These institutions are crucial to leading and organizing people into secession or conflict. The Confederacy would have collapsed instantly without the state governments remaining in place and church leaders and other elites persuading Southerners to accept a new national consciousness. There must be some foundations from which a new state to emerge.

There are examples of victorious sides in civil wars lacking elites from the preexisting order. The Bolsheviks were outsiders who won, yet the country descended into mass slaughter and famine. It’s not particularly appealing for Americans to starve to death so they can get a new government that will still starve them to death.

Lack Of Alternative Identities

This is more of a problem for the Right than the Left. The Left is able to unify itself as a nonwhite-based coalition that opposes the historic American. Their identity is pretty clear, but what are they opposed to? The institutions side with them and the American Empire spreads their ideology around the globe. They’re not fighting anyone; they’re exerting their power over the populace.

They have a clear identity — but what about the Right? Some say it’s white identity, yet only a few thousand people would even be alright with associating with that. Support for gun rights is shared by all on the Right, but it’s not an identity to build a country around. Support for Trump? Maybe, but the big guy doesn’t seem capable of serving as a revolutionary hero. Support for the government against the rioters? Not a chance — the government stands with the rioters over ordinary citizens. Regional identities, as emphasized heavily before, aren’t really in play here.

It’s hard to have a civil war if you don’t know what your own side is for. Confederates fought for the South and their home state. The Right will fight for. . . Trump to keep tweeting? There aren’t clear identities here, and politics haven’t polarized enough to where people will fight for “conservatism” or libertarian values.

The People Are Too Content

Over 50 million Americans have filed unemployment claims since March. Our economy is still reeling from coronavirus. Millions of Americans live with student loan debt and other crushing burdens. It’s much harder to reach the American Dream for young people than their parents and grandparents.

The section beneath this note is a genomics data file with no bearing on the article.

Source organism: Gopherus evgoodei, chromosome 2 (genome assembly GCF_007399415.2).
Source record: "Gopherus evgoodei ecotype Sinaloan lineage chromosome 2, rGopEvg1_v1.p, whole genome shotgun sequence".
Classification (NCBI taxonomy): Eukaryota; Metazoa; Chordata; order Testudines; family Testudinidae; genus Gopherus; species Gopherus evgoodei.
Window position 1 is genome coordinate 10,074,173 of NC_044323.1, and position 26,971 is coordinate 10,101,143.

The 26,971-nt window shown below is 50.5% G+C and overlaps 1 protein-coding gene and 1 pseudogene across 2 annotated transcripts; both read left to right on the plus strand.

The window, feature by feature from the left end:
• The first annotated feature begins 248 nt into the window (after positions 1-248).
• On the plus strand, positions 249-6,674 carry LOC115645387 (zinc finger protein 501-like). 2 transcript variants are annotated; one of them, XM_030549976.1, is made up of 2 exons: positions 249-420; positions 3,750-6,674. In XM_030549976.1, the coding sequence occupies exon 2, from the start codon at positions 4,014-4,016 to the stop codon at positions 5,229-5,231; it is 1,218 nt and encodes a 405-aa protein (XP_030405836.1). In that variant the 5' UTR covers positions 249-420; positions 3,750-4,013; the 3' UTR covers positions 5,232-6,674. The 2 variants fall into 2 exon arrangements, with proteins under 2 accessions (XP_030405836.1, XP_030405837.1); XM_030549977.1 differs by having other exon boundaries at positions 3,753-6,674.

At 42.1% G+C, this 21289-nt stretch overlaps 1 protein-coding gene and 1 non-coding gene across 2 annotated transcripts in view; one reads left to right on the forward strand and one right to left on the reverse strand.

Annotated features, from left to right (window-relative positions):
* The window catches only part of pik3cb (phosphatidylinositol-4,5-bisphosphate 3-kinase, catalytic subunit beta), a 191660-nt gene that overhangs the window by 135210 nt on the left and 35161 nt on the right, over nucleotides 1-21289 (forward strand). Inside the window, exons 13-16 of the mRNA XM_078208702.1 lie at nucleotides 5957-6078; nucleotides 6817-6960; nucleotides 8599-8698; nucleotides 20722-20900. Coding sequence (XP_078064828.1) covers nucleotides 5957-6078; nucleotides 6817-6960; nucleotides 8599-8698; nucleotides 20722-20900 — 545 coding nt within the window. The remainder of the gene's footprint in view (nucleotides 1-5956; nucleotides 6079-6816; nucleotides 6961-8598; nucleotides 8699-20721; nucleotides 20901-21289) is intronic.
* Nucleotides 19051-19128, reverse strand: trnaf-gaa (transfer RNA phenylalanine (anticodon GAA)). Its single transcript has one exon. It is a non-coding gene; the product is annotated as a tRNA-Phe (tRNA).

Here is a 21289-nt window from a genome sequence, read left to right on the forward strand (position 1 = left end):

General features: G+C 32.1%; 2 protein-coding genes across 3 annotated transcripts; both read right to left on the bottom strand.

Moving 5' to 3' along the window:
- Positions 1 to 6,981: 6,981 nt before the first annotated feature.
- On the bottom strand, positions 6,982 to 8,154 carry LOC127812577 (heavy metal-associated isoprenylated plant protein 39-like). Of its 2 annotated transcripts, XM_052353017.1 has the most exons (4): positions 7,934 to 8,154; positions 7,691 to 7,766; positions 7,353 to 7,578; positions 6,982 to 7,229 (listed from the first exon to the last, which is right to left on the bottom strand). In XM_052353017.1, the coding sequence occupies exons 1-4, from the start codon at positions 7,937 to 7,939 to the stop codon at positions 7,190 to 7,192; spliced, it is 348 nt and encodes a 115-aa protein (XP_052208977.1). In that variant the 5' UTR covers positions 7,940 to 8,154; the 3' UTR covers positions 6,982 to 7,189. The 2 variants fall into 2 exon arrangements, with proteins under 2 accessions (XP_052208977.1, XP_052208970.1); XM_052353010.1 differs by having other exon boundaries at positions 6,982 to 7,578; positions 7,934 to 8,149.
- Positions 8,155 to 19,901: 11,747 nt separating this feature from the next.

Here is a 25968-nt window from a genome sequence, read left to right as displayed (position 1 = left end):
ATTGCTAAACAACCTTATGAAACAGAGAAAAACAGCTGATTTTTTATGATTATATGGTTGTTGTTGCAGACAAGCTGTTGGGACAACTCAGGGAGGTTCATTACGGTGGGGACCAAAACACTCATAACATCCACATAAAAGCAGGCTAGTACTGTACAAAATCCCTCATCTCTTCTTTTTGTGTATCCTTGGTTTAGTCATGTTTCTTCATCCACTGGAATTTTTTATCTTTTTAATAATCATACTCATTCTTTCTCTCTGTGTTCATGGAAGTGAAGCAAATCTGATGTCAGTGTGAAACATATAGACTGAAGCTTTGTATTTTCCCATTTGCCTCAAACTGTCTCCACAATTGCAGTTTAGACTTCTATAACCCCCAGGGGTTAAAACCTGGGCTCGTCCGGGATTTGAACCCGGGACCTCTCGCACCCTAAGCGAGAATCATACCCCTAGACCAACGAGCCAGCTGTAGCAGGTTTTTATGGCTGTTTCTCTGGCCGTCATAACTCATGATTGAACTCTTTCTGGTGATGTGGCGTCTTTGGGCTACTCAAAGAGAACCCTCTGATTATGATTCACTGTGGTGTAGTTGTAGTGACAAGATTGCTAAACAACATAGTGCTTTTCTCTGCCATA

Yet, the “Good Life” is still available to them. Americans, particularly white Americans, still believe they can obtain a comfortable middle-class existence with the nice suburban house, two cars, and a summer vacation. They may be upset with the riots and the way the country is headed, but that doesn’t mean they’re going to pick up an AR-15 and demand revolution. The Floyd riots are something away from their cul-de-sac. The effects of the riots may persuade them to avoid downtown and move a bit further away from the city. It’s not going to make them throw away their middle-class existence to join in a bloody and uncertain conflict. They’ll be missing their timeshare as they sit in the trench.

The Left-wing mobs don’t threaten the Good Life for most whites. They cancel those who stand in their way or publicly criticize them, but they’ll leave the ones who kneel or stay silent alone. Whites know they can still enjoy the fruits of bourgeois comfort if they just keep their head down. If they won’t even interrupt their company’s diversity training, they’re not gonna sign up for civil war.

There is one new factor that may make people a bit angrier and restless. America may go without sports and concerts for the rest of the year — possibly even longer. That may make people focus on more of the troubles around them, but it’s more likely they’ll just watch re-runs of the 2011 NFL season and find other diversions.

America is still the most prosperous country in the world. We’re nowhere close to the sufferings of 1789 France, 1917 Russia, or 1932 Germany. The Good Life still reigns supreme for most white Americans.

America will likely see more unrest, more anarcho-tyranny, more anti-white discrimination, more polarization, and more blatant political corruption in the After-Floyd Era [4]. But as long as Americans can live the Good Life, the institutions remain devoted to the present system, and whites only see themselves as individuals, no civil war will erupt.